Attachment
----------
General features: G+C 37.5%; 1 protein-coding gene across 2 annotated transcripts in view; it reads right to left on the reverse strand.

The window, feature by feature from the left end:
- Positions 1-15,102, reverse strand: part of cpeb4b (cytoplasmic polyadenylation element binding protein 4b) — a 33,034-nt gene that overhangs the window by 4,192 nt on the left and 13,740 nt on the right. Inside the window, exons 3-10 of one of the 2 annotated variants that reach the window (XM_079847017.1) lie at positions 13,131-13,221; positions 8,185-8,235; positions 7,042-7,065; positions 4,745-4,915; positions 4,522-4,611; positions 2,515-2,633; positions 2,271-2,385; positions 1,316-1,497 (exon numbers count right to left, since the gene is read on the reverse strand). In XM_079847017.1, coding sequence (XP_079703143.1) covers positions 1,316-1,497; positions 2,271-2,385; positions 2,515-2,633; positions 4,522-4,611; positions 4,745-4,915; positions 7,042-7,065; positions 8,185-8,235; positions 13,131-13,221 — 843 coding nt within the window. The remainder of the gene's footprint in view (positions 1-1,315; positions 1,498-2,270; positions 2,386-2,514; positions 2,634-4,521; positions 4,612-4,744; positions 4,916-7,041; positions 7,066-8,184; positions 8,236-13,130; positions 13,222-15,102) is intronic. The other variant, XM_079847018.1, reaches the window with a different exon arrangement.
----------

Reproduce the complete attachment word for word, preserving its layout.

General features: G+C 37.5%; 1 protein-coding gene across 2 annotated transcripts in view; it reads right to left on the reverse strand.

The window, feature by feature from the left end:
- Positions 1-15,102, reverse strand: part of cpeb4b (cytoplasmic polyadenylation element binding protein 4b) — a 33,034-nt gene that overhangs the window by 4,192 nt on the left and 13,740 nt on the right. Inside the window, exons 3-10 of one of the 2 annotated variants that reach the window (XM_079847017.1) lie at positions 13,131-13,221; positions 8,185-8,235; positions 7,042-7,065; positions 4,745-4,915; positions 4,522-4,611; positions 2,515-2,633; positions 2,271-2,385; positions 1,316-1,497 (exon numbers count right to left, since the gene is read on the reverse strand). In XM_079847017.1, coding sequence (XP_079703143.1) covers positions 1,316-1,497; positions 2,271-2,385; positions 2,515-2,633; positions 4,522-4,611; positions 4,745-4,915; positions 7,042-7,065; positions 8,185-8,235; positions 13,131-13,221 — 843 coding nt within the window. The remainder of the gene's footprint in view (positions 1-1,315; positions 1,498-2,270; positions 2,386-2,514; positions 2,634-4,521; positions 4,612-4,744; positions 4,916-7,041; positions 7,066-8,184; positions 8,236-13,130; positions 13,222-15,102) is intronic. The other variant, XM_079847018.1, reaches the window with a different exon arrangement.